The first section traces the social consequences of religious beliefs; the second examines how easy it is to believe absurd things (the brain creates an emotional resistance to contrary evidence); the third charts the prospects for what Poe calls "spiritual evolution." The book is replete with interviews of such figures as brain researcher Andrew Newberg and "Lucid Living" author Timothy Freke.

Poe, like Bhagwan Shree Rajneesh, whom he praises, wants to be a "demolition man": "If what we've been reading in our Holy Books is nothing more than plagiarized writings of older texts, then put quite simply--God did not talk to Moses on the mountain. . . . This, in essence, means the very foundation of the Judeo-Christian-Islamic religions are based on a false premise, which means that everything from that point on is false; the prophets, the stories, everything, because they all base their authority on the fact that Moses talked with God."

Those same ancient documents, however, do provide Poe with what he takes are descriptions of alien invasion. The Mayan calendar is an example, he says, of accuracy that must have come from another world. "Since the beings who gave this information to the Maya said they would return when the calendar runs out in 2012 it only make sense to give it some serious attention."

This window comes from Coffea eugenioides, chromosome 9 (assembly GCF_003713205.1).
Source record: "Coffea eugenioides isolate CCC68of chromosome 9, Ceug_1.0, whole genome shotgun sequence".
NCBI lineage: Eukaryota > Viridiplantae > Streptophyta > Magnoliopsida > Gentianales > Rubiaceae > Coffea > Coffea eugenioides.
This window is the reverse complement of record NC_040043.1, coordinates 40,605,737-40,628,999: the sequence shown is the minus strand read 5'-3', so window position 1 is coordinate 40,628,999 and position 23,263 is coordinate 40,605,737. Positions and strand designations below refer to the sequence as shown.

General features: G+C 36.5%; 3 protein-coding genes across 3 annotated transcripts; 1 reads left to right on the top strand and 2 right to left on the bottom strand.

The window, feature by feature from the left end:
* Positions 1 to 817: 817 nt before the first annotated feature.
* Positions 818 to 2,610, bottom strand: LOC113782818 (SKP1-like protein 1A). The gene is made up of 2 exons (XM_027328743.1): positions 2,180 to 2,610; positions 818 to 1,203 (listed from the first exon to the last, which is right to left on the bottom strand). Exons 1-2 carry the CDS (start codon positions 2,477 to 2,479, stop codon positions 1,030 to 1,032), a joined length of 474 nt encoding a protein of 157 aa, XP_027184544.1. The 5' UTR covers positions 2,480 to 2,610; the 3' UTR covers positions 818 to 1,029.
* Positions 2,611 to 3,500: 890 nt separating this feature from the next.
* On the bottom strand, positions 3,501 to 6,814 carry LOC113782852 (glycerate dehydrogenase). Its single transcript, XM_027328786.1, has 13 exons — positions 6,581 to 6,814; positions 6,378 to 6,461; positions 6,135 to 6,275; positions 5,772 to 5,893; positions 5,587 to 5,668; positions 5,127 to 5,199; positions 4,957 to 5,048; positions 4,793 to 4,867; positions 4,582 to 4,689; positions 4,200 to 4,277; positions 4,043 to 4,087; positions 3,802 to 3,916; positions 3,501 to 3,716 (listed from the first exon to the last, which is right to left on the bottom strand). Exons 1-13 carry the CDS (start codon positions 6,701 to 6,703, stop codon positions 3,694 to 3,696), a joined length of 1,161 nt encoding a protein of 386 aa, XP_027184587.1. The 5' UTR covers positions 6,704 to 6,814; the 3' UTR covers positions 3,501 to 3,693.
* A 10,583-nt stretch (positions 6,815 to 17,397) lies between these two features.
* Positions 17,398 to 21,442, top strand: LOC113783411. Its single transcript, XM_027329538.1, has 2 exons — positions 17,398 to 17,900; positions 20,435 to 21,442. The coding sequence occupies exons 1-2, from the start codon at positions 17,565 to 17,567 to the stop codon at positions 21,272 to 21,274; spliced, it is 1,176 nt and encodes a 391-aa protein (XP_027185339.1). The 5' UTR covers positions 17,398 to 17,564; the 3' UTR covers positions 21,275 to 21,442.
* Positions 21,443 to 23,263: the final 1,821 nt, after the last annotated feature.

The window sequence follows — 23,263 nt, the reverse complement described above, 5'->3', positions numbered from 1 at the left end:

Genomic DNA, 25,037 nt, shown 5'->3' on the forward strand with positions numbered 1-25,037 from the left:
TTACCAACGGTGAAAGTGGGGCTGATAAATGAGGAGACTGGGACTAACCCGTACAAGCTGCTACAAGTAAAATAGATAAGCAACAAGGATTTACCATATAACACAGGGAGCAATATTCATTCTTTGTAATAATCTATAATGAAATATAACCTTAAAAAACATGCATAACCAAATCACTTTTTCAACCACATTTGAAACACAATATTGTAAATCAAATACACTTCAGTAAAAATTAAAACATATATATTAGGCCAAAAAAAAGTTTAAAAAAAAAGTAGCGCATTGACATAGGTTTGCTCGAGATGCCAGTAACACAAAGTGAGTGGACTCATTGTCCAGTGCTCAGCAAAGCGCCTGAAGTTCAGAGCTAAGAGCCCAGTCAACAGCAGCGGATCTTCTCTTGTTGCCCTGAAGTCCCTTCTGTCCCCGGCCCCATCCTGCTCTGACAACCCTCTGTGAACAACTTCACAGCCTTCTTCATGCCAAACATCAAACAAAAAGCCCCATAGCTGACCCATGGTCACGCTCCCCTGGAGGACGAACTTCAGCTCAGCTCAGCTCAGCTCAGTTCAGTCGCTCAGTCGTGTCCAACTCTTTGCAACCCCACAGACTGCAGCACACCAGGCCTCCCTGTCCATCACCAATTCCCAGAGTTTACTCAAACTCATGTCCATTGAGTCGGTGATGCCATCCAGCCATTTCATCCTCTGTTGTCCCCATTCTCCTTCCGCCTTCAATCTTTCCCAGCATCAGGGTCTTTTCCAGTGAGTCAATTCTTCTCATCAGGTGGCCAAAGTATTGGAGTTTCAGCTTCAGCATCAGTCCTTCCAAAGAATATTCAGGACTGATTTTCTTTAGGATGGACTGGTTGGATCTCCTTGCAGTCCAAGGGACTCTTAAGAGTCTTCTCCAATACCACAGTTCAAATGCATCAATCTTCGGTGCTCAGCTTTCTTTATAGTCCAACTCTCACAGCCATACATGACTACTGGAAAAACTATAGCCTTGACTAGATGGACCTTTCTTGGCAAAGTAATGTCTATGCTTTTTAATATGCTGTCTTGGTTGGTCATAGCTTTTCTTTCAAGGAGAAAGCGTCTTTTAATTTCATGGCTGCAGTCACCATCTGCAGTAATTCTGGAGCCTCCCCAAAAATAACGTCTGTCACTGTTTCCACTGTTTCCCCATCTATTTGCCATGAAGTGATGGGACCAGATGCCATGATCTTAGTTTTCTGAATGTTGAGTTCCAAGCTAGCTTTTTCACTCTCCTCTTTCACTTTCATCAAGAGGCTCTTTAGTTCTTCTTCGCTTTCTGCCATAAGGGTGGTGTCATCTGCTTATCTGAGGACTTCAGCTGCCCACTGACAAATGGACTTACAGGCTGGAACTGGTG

Poe is right about the ease humans have in believing what they want and ignoring contrary evidence, and how our minds can be most closed just when we think they are most open.

Thursday, June 10, 2010

Magalia writer on bullying in the workplace


"My own experience at the hands of a bully was horrendous at best," writes Magalia resident Judith Munson, but she's not talking about the schoolyard variety. "Alligators In The Water Cooler" ($15.99 in paperback from Xlibris, with illustrations by Larry Foss of Paradise) refers to men and women in the workplace who "choose to bully others, passively or aggressively, often causing emotional pain or physical illness." Baby alligators stuffed into a water cooler might be a joke, but the alligator-like bully--"a menacing predator, opportunist, solitary and territorial"--is no joke at all. (There's more information at

Munson is scheduled to be interviewed by Nancy Wiegman on Nancy's Bookshelf this Saturday. The program airs at 4:30 p.m. on Northstate Public Radio, KCHO, 91.7 FM. She will also be signing copies of her book at Lyon Books in Chico on Tuesday, June 15, from 7:00 - 8:00 p.m.

"Contrary to popular belief," Munson notes, "upper management and supervisors are not always the bullies that are making your life miserable. It is often your co-workers who are the culprits. They can draw you in and gain your trust then freeze you out of the inner circle."

The heart of the book helps readers identify some of the many types of workplace bullies and offers remedies (ranging from peacemaking communication to filing documented complaints to leaving the job altogether). Aggressive personalities may use outright intimidation or threats against the worker or "jump on any mistake with negative feedback."